A Better Way to Manage Your Bills

Last Updated Aug 14, 2009 7:44 PM EDT

After fearing I had forgotten to pay a life insurance premium, I spent three hours going through every last bill and piece of junk mail in my house. While all my paperwork is now in order, I still feel no sense of accomplishment. That's because I know in about a week I'll be right back where I started, staring at another pile of invoices, credit card solicitations and catalogs. It's time for me to find a way to control the madness.

While managing bills has always been important, I'm feeling a certain sense of urgency to get more organized as creditors look for any excuse to raise a consumer's interest rate or slash a line of credit. So I decided to call an expert, Kathryn Maxwell, a professional daily money manager (who charges clients by the hour to manage their bills) and a member of the American Association of Daily Money Managers, for some advice. Here are her tips:

Step One
Create a spreadsheet listing all of the companies that send you monthly, quarterly and annual bills. Now, create columns for when the bills are due and how much you owe. Then mark off when you pay them. This will provide you with a paper trail so you can anticipate when an invoice is expected to come in and if any bill gets lost somewhere in your home.

Your spread sheet will also prove quite helpful if you get one of those nasty letters saying your cable payment is late. Rather than looking for the original bill, all you'll have to do is scan your list to see if you forgot to pay it.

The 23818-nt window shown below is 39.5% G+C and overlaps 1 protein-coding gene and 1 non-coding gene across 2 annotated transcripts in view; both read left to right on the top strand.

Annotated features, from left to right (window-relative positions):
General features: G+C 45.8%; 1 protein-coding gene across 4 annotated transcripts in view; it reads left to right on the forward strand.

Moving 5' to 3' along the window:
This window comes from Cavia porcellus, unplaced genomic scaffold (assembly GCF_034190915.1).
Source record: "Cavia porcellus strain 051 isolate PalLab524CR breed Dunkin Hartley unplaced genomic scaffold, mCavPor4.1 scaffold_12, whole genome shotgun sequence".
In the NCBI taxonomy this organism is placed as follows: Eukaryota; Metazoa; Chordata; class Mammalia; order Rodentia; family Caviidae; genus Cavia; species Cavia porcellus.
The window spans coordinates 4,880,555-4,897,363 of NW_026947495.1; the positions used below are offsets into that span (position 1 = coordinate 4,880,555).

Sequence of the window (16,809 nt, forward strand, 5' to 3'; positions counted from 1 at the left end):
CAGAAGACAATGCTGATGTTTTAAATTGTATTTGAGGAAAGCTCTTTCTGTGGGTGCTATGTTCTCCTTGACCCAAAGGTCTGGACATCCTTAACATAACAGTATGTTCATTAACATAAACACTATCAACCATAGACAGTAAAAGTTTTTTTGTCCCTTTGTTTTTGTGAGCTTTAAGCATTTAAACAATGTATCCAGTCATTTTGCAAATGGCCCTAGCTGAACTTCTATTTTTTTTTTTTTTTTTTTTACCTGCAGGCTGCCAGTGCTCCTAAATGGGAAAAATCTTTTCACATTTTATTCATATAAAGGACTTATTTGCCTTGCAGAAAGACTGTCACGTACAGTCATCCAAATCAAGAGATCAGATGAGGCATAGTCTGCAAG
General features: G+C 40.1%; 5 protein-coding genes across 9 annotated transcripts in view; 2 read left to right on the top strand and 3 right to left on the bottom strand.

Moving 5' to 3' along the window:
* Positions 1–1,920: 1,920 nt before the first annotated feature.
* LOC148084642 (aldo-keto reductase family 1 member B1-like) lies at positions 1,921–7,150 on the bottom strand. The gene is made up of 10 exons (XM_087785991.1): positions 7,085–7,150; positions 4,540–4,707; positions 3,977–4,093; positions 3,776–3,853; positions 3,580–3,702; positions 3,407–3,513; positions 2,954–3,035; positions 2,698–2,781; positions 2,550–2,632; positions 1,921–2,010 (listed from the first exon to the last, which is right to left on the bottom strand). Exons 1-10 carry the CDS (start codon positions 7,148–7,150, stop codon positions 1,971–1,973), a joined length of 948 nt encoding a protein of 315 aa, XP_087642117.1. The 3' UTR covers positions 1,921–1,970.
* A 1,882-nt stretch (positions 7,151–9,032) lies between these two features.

Step Two
Now try to make your life a bit easier. Set up automatic payments for as many of your bills as possible. Start off with your mortgage and credit card statements since late payments on these accounts can do some serious damage to your credit score.

Step Three
Find an hour every week, say, 8:00 pm on Mondays, and dedicate it to paying bills and recording those payments on your spreadsheet.

Step Four
Finally, when you have some extra time, try to reduce your junk mail. There are a few different websites that can help, including Catalogchoice.org (which signs you up for online catalogs only) and OptOutPrescreen.com (which can stop all those annoying credit card solicitations).

So what did I take away from my conversation with Maxwell? If I had a little extra cash, I would hire her. Since that's not really an option for me right now, I had better expect to spend at least fours hours a month paying bills. While I wish I could get it done faster, the reality is that cutting corners and rushing through the task will only leave me spending more days like today trying to fight all the clutter.

Would you pay someone else to pay all of your bills? Or do you prefer to have complete control over all aspects of your finances?

My Power Bill image by brendan.wood, CC 2.0.

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